Flushing a toilet is one of the most natural things in the world, but for many people, flushing is also a source of confusion. This article provides some simple information about how to flush a toilet properly and about how to avoid some common mistakes that waste water and clog toilets.
If your toilet isn’t flushing properly, try these tips.
Check the handle. Is it loose? If it is, tighten it. Is it stripped? Replace it. If that doesn’t work, try adjusting the handle until the water starts flowing properly.
Check the tank lever or chain. Is it loose? If so, tighten it or replace it. Some older tanks have levers that may be sticking—they can often be freed up with some WD-40 applied to the pivot points on each side of the lever. You can also check to make sure there isn’t any debris stuck in the handle or lever mechanism itself—use a paperclip or something similar to clean out anything that might be blocking its movement.
If you still have trouble flushing after inspecting and adjusting these mechanisms, you might need to replace them completely—the mechanisms are inexpensive and can usually be found at local hardware stores like Home Depot and Lowe’s.
Once every two weeks or so, you should put a cup or two of chlorine bleach in the toilet tank and then flush it. This will disinfect the toilet, killing germs and removing odors.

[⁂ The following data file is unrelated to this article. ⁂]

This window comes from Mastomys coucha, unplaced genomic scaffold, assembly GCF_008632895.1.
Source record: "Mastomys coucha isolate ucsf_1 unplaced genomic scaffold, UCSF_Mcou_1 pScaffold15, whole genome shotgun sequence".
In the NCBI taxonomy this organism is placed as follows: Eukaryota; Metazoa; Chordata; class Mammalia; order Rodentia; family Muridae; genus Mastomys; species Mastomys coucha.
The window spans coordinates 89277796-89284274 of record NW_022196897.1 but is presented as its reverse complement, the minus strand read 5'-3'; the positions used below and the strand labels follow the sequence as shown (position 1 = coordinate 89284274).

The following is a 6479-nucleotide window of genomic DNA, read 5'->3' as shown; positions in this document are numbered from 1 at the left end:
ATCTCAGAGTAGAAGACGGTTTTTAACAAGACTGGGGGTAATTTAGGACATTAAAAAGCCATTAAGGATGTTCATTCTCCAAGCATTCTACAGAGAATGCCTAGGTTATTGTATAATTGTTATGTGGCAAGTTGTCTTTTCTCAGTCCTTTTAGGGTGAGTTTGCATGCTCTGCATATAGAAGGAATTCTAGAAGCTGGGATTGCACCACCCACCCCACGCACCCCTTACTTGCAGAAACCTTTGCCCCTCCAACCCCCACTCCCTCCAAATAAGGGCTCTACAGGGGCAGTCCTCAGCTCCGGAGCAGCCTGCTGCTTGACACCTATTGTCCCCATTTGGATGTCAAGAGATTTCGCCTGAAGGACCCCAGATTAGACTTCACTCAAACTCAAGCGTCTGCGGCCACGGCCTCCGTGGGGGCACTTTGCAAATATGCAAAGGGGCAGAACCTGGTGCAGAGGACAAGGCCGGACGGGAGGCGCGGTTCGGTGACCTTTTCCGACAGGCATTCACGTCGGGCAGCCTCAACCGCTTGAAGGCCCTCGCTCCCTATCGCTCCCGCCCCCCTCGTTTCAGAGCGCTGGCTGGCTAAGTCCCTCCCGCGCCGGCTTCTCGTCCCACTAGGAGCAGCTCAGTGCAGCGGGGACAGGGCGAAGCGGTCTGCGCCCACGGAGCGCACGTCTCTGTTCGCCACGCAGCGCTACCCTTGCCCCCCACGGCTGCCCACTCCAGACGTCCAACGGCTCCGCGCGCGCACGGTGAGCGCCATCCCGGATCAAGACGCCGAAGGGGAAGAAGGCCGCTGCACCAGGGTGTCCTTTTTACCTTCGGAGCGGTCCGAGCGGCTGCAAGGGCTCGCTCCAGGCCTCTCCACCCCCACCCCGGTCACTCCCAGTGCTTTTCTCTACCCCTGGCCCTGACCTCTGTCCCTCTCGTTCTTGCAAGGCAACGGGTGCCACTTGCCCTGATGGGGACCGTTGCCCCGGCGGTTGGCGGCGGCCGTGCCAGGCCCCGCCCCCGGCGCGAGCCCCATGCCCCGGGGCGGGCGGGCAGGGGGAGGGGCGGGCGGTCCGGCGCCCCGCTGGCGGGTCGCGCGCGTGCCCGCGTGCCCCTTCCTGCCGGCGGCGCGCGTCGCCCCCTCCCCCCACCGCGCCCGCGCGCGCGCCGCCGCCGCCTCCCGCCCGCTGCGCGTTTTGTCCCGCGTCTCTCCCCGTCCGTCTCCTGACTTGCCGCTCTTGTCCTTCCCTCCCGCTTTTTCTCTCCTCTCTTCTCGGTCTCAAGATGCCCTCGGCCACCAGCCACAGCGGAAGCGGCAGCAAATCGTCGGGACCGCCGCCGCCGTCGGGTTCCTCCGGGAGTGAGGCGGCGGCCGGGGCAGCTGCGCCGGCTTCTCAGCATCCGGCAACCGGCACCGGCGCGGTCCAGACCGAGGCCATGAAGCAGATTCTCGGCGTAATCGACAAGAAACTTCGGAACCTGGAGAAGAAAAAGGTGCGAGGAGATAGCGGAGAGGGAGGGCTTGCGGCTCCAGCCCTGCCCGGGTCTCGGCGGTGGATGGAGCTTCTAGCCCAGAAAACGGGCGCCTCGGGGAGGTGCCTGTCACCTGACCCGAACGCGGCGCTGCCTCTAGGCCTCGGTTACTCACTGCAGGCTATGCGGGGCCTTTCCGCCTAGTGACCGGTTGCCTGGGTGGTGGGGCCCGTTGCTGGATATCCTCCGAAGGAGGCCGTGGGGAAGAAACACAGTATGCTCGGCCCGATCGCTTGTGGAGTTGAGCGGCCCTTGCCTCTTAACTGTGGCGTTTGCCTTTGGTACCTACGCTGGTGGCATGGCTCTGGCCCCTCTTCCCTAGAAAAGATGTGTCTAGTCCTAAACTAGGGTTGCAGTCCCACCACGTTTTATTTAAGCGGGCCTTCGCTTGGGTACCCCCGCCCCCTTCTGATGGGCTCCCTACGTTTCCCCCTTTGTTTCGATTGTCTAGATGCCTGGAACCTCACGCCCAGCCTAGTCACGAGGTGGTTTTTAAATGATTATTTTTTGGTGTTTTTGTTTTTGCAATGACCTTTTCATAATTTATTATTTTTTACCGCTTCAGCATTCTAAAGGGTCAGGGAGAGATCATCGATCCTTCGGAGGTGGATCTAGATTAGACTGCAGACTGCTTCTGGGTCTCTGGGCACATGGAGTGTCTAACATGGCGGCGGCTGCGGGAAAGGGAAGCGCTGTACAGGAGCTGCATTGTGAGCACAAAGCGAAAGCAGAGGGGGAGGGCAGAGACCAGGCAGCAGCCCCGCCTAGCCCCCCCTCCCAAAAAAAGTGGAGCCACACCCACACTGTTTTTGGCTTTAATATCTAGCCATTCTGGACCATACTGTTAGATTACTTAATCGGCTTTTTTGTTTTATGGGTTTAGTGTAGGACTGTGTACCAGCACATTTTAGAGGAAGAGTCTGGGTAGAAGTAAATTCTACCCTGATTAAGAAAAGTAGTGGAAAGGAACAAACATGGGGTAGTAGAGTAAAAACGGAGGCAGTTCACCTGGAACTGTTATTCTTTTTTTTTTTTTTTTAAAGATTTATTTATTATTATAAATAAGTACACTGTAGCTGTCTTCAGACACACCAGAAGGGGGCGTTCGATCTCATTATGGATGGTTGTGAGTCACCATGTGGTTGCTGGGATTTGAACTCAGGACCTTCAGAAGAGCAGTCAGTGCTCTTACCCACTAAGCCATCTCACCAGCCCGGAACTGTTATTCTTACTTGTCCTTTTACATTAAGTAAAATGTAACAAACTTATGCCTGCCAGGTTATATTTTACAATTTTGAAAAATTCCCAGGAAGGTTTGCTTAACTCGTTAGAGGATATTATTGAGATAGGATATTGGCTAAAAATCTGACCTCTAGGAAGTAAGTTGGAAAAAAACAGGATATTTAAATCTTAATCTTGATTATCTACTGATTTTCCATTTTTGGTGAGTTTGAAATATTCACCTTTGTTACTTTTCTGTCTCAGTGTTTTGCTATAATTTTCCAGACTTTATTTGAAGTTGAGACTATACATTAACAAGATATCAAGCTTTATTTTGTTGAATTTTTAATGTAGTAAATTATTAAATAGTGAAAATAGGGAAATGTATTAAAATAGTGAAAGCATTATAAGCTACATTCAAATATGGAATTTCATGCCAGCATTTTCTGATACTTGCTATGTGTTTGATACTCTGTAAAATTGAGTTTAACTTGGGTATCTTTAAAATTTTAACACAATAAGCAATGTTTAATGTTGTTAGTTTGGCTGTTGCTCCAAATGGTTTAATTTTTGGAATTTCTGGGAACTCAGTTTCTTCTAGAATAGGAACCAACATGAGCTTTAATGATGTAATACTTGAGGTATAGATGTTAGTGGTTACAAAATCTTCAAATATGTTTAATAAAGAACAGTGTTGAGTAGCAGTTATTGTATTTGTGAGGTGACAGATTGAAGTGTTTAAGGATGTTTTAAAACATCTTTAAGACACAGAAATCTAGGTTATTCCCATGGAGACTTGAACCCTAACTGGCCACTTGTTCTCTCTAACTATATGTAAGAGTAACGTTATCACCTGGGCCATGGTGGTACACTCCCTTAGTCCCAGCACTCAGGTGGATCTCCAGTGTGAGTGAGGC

The bleach will also sanitize the rubber flapper valve at the bottom of the tank, reducing its odds of growing a colony of bacteria that might otherwise cause the toilet to smell.
You can use any chlorine bleach, but I recommend 5.25 percent “ultra” chlorine bleach. (The regular kind may not be strong enough.) The label probably will say to dilute it with water before using it; this is to prevent accidental staining. Add about a cup of bleach for every 10 gallons of water in the tank, and then flush away.
Check if the water level in the toilet bowl is too low. Check the water level by leaning over and looking down into the bowl. If you notice that there is no water in the bowl or very little water, then you are experiencing a low water level issue and will have to refill it. This can be done by adjusting the lever on top of the tank of the toilet or by adding additional water from a bucket until you reach your desired amount.
You may also experience a low water level where you do not have enough water in your tank, which requires a more extensive repair, but can still be done easily at home. Start by checking your flapper valve to ensure that it is not jammed or missing. Flappers can be adjusted with a flathead screwdriver by bending them so they fit tightly around the edge of your toilet tank. Your flappers are also detachable; this should be done every few months so they do not become loose and fail to seal properly against your tank. You can also purchase new flappers if necessary, though this should only be used as a last resort since replacing them with an incorrect flapper size will cause issues.